Sondre Lerche transitioned from his birthplace in Norway to his current home in Brooklyn a little more than a decade ago. Although he could have been content tagged as simply another effervescent balladeer, to his credit, he's consistently resisted typecasting and dabbled in mainstream pop, edgier rock, Brazilian beats, and even a gentle jazz sway. Although he's remained consistently melodic, each of his six albums -- including a soundtrack commissioned for the film Dan in Real Life -- has become a singular statement defined by an ever-shifting muse.
Lerche's latest, a self-titled effort released this past spring, again
emphasizes his ability to spin beguiling melodies that afford instant
appeal. We happened to catch up with the 29-year-old Norseman at the
conclusion of a European jaunt and just before he embarked on a brief
Stateside tour that brings him to the Culture Room on Thursday. It had been
a rough couple of days, thanks to a flight that was delayed more than a
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day by the brutal October snowstorm that suddenly pulverized the
Northeast and left it reeling under a blanket of sleet and snow.
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So you're a transplant to this country.
Yes, I am.
More or less the last six years, I guess. On or off. The last couple of years, we've been here full-time, and now I've got a green card and all that stuff. [chuckles]
I find it really exciting to be here. In the beginning, it was an exciting adventure to live somewhere else and to have it be New York and to have an audience here and also in other parts of the world. It's just thrilling, so I followed it.
I don't know. I guess it's really rather selfish because I'm just trying to keep myself engaged. The challenge was to see in a way how different the sounds could be in a way without the songs suffering. To test the bounds of songwriting because I believe that if you write songs in the classic sense, the way I operate, there's so much you can do with a song and still retain the core of the song. I like to think that I write really robust songs. A jazz player could do something with it or you can play it on acoustic guitar and make it a folk song. I like to think you can do all sorts of things if the source material is solid enough. For a couple of years, I was really interested in contrasts, and so for the album Phantom Punch, I had this need to go into more physically intense music. I had done a couple of records where the physicality was more subtle and restrained, so I was really interested to see what happens to the song if it's around pure physical force. To have these relatively complex pop songs played as if they were punk songs I thought would be a fun thing to explore. And then Heartbeat Radio was just songs that came at the same time, but they were decidedly different, and that wasn't even meant to be a record. It was just having fun in the studio. It was very sort of unambitious, but at the same time, it came out sweetly, and we made a record of it. I always end up going towards the opposite once I've done something. My impulse is to explore something that's directly opposed.
It always comes from the songs. The songs inform wherever it goes, and then of course your frame of mind or whatever you're interested in. That will sort of lead you. I think that with the new album, it was the first time where I didn't have a very clear stylistic sense of where things were going. I just wanted to capture the intensity of the songs and then try to make due with as little arrangement and as little as possible in the studio basically. And that became a challenge that felt really pure and really true. So I have to admit that it felt good to peel away any sort of stylistic concerns or any sort of direction that I worked on in the studio on any of my previous albums. The album that I did before this one, Heartbeat Radio, was very "maximalist" -- there was a lot going on. A lot of colors. So I guess this one was sort of a reaction to that one.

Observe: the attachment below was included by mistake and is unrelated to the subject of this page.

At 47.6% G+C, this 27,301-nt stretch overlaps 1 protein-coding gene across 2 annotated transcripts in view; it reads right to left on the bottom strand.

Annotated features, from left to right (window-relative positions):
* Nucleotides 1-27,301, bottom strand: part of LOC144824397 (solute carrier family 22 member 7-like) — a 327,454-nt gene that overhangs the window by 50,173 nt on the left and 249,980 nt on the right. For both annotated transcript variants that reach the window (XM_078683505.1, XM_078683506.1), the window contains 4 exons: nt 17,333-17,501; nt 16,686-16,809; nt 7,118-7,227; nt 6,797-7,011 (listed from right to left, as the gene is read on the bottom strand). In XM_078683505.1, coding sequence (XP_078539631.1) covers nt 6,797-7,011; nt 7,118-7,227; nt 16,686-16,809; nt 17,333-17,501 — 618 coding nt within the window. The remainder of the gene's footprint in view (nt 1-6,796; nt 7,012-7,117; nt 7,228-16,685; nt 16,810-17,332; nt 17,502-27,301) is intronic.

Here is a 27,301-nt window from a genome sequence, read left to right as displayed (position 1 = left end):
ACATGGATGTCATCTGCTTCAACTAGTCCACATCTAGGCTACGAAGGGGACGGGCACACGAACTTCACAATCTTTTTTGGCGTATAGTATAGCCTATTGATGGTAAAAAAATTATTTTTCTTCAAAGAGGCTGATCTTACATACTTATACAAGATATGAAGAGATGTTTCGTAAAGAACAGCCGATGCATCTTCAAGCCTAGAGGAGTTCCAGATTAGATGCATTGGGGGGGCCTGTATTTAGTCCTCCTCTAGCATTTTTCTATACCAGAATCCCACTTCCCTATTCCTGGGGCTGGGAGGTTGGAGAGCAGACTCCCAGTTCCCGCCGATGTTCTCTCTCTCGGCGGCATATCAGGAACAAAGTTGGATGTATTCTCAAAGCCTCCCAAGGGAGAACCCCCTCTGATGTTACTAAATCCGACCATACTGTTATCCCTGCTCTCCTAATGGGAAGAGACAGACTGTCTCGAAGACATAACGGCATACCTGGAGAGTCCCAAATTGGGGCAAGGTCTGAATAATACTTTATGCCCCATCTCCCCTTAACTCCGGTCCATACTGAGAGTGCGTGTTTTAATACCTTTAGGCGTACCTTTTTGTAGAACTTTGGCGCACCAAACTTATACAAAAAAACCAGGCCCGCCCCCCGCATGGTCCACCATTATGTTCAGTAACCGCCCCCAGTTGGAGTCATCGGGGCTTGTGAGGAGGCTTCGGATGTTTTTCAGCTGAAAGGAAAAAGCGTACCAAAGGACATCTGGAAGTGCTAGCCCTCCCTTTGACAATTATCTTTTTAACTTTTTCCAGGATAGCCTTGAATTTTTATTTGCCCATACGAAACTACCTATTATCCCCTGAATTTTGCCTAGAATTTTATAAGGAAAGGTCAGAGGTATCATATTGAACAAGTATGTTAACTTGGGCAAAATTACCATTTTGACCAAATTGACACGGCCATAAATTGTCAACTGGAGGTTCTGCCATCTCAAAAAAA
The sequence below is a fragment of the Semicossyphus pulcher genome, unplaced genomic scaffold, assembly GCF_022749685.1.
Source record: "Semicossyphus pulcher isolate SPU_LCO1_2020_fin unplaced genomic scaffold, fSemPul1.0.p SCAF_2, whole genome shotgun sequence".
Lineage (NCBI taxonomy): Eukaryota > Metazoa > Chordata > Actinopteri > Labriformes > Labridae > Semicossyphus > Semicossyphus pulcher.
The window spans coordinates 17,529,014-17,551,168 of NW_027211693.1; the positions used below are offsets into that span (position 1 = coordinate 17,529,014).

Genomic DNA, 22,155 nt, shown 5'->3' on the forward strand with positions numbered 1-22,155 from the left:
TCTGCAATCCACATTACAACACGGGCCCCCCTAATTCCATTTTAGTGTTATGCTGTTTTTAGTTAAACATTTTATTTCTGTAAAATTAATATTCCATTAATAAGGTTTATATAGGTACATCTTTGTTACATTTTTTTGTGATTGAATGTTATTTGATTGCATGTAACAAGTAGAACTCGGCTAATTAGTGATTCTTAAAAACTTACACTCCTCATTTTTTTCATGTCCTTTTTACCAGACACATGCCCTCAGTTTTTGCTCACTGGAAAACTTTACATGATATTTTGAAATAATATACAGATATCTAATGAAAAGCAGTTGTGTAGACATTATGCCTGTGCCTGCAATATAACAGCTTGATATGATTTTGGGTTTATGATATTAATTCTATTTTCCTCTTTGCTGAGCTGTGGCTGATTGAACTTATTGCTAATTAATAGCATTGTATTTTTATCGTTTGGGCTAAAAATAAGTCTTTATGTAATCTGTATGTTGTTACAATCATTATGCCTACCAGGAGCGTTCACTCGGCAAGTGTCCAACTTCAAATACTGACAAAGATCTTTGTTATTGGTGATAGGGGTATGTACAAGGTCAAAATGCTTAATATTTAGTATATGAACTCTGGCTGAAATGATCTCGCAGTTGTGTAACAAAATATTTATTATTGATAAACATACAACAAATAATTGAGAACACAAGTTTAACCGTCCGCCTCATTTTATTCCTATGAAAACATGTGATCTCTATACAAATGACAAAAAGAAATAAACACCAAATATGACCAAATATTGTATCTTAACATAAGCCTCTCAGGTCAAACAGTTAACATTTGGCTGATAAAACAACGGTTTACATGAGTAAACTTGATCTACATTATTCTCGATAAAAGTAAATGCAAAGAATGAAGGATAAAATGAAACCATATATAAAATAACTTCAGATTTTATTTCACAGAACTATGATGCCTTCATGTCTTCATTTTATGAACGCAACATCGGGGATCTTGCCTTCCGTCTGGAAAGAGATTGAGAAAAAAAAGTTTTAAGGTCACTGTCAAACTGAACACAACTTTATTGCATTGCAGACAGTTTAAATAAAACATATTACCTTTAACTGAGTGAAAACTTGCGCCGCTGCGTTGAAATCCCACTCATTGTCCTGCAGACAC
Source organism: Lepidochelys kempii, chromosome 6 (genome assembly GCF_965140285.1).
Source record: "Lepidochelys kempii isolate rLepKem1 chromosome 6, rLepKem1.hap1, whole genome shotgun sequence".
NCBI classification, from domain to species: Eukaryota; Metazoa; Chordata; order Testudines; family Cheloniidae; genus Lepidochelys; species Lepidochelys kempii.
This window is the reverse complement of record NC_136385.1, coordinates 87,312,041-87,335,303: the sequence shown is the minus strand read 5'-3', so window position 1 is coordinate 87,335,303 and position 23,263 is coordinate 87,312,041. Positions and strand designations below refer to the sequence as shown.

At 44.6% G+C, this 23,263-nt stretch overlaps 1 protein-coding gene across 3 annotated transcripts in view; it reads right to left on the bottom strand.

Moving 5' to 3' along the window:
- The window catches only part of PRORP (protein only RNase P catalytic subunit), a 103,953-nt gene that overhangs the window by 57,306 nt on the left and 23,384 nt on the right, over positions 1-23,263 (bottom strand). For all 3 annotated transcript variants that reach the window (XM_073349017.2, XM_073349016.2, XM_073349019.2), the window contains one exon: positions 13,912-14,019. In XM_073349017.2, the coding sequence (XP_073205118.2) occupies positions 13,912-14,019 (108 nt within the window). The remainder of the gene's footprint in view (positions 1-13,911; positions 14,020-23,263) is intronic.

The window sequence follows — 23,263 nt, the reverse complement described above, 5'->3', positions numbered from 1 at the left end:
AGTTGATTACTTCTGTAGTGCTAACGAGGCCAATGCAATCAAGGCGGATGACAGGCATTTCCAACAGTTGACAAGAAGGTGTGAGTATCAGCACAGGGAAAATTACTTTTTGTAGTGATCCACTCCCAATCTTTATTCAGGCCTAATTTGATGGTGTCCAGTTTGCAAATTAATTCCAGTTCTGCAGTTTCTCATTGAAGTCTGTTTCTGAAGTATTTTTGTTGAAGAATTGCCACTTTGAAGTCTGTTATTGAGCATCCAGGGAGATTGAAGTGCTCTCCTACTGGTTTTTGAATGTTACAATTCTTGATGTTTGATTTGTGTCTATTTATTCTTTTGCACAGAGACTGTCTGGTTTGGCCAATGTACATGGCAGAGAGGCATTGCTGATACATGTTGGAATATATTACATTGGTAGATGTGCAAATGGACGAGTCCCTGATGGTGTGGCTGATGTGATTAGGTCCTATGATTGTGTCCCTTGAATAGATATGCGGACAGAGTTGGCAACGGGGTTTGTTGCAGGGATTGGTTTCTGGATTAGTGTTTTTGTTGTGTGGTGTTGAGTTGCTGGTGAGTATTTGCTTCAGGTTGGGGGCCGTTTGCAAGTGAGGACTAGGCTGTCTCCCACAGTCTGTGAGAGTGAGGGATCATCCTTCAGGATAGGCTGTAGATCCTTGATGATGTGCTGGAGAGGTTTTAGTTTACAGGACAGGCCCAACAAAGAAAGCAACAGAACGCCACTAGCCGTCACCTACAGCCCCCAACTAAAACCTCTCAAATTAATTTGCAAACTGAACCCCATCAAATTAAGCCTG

Music was the only thing I was ever interested in. I wasn't into sports or anything like that, so it became all-consuming in a way when it came to music.
I'm always most concerned with just the song and if the song can be enough. You record it and arrange it and do a lot of different things to the song, but at the end of the day, you only have the song -- that's all you have. Maybe because I've toured a lot solo, and this tour that I'm doing now is semi-solo. I'll do some songs with my opening band, Peter Wolf Crier, backing me, but most of it will be solo. So all there is, is the song and the emotion and excitement you can create out of that onstage in front of people. It really is a great challenge, but it teaches you to trust the song and do everything you can to make the song connect with people.
I met with a lot of people in the local music community in Bergen who affected my music and my thoughts about music in the beginning, and I know a lot of great music has come from Bergen especially and continues to do so. It's fascinating. It's a small country, but there's a lot of a lot of really interesting music coming out of Norway these days. It's not the most obvious and mainstream stuff; it's more niche music, but it's really interesting. I think Norwegian music is most interesting when it's not trying to compete with the big mainstream formats, because that race is already run. I think when we take advantage of the unusual perspective that we can have on different genres and different kinds of music, a lot of time, it's really interesting stuff that comes out of it.